In his book Inside Story (A & R, 1992), ABC Four Corners reporter Chris Masters wrote about truth and investigative journalism. In a chapter entitled “Dirty Secrets”, he revealed “Masters’ law”, which states:”The truth varies according to the amount of information accumulated.”
From the commotion that followed the airing on 6 May of the much-hyped Four Corners program about Sydney radio 2GB presenter Alan Jones, we may conclude that the sum of the information gathered did not amount to the “truth” the liberal-Left desired.
Jonestown didn’t present anything that was really new. It freshened up the old stories – about Alan Jones’ earlier years at The King’s School and his unsuccessful attempt to enter the NSW parliament as a Liberal. It charted the course of his career from Malcolm Fraser speechwriter to rugby coach and influential radio announcer. It described the perceived influence of Alan Jones in NSW politics and his opposition to former NSW Police Commissioner Peter Ryan. And it provided a pretext for the ABC to revisit the recent “cash-for-comment” controversy.
Jones, who champions conservative social values, is friendly with the Prime Minister, worries the Carr Labor Government, speaks up for the battlers and makes a lot of money while he’s doing all that, is the liberal-Left’s No. 1 media enemy. But if Jonestown aimed to be a kind of strike at Alan Jones, a “king hit”, a knockout punch against an ideological enemy, it failed miserably.
The morning after Jonestown aired, The Australian ran a page three story by media writer Amanda Meade accusing ABC board member and Liberal identity Michael Kroger of lobbying to stop the Jones program.
According to Meade, a staunch defender of the ABC, Masters had accused Kroger of inappropriately trying to influence an ABC employee on behalf of a friend. Meade wrote, Kroger had “repeatedly told Four Corners reporter Chris Masters that the ABC was incapable of doing an unbiased story on Jones and suggested that he do one on broadcaster and writer Phillip Adams instead.” That’s inappropriate? Obviously, they are very sensitive at the ABC.
Apparently, Masters was so affronted and incensed by Kroger’s alleged intervention that he actually recorded an interview with the ABC board member and used a number of grabs from it in the program, including this one in the prologue: “Yeah, sure, I think a show on Alan Jones should be more positive than negative because I think that’s what the New South Wales public thinks of him.”
The same morning The Australian story appeared, Michael Kroger was invited on to ABC Melbourne radio to respond. According to Kroger, Masters contacted him and, among other things, asked him, by way of background, what would an Alan Jones program look like to him? He asked how Kroger saw him. Michael Kroger said he told Masters that from his perspective, the picture of Jones’ life is a very positive one.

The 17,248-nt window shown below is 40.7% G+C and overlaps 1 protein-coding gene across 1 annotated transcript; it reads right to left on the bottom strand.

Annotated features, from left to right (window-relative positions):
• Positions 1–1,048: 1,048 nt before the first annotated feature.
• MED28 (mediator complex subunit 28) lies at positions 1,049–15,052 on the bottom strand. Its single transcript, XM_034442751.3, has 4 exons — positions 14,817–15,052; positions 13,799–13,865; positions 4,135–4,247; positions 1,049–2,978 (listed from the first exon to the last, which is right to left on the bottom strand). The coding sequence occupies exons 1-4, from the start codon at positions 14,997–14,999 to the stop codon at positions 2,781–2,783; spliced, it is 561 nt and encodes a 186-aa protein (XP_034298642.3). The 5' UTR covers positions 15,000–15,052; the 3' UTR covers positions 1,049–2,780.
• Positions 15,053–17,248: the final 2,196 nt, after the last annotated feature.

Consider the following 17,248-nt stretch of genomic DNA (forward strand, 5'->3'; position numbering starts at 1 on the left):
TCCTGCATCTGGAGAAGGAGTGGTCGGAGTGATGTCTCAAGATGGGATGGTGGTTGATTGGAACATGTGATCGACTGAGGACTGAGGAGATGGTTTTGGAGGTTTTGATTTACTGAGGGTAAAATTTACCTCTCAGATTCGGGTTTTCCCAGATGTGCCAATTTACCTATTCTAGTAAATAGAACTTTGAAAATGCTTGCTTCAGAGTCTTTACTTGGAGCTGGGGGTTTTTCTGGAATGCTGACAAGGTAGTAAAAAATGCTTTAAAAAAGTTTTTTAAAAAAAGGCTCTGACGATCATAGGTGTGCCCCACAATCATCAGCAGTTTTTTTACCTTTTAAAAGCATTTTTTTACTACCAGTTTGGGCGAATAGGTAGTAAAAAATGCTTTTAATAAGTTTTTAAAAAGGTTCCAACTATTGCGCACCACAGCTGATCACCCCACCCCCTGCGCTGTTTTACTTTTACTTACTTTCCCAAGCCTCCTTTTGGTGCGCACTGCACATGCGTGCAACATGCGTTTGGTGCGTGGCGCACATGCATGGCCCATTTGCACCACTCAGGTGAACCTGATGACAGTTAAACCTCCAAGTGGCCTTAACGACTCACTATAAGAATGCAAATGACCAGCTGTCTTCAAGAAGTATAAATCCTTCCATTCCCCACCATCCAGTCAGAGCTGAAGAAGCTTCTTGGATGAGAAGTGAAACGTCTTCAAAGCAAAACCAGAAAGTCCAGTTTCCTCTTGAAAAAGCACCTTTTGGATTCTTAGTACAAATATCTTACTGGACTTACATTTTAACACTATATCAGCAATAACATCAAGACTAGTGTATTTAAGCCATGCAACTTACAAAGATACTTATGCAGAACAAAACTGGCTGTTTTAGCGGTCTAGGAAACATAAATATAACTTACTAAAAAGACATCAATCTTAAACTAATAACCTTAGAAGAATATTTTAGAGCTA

Kroger said that later when he came to do the interview with Masters, the ABC reporter suggested on camera that Kroger had tried to pressure the journalist into doing a positive story on Jones and asked Kroger how he felt about that. According to Kroger, “I said how do you figure that? And he [Masters] said, oh well, because off-camera you said to me that you had a very positive view of Alan Jones and a story about Alan Jones would be a very positive one. So that is how I am to have influenced poor old Chris into doing this story about Alan Jones. I responded to a question he asked me about what I thought of Alan.”
According to the Amanda Meade story, Michael Kroger had insisted on appearing in Jonestown. Not so, Kroger said. “I certainly didn’t insist. I don’t particularly want to do programs on the ABC on Four Corners about Alan Jones or anybody. Chris Masters rang … He then said would I come on and talk about Alan, because he said he was finding great difficulty getting people to come on to his program to say negative things about Alan … I said to him, ‘Well, Chris, you know, I’m sorry about that. People don’t necessarily want to go on your program and bag Alan Jones. That’s a matter for them if they don’t want to.'”
Meade also quoted unnamed sources at the ABC who claimed that Kroger had told the ABC board that he didn’t believe Four Corners should be “researching a profile on Jones” at all. “That’s also false”, Michael Kroger said. “However, the ABC board does discuss programming from time to time. It has discussed the Four Corners programs recently as it discusses a whole range of programming.”
The Executive Producer of Four Corners, Bruce Belsham, issued a media release later that day rejecting suggestions by Michael Kroger that Masters had “misrepresented conversations with him”. Belsham said that “[Masters] responded honestly to a reporter from The Australian newspaper inquiring about Mr Kroger and a Four Corners program about broadcaster Alan Jones. The newspaper report was initiated by The Australian which had independent information.”
Belsham claimed Kroger had repeatedly stated that any program on Jones should be “overwhelmingly positive” and had offered to appear in the program. The offer was initially declined and then later taken up because Masters thought an interview with Michael Kroger “would be useful”.
Both Kroger and Belsham appeared to bring into question the accuracy of The Australian report. Pointedly, Belsham avoided any reference to the allegation by The Australian that Kroger lobbied the board.
That same day the results of the first survey taken since Jones moved from 2UE to 2GB were released. Jones had taken his audience with him, elevating his new station to second position in the overall ratings. 2GB owner John Singleton was reported to have described the Four Corners program as “a great ad for Alan Jones”. He was right.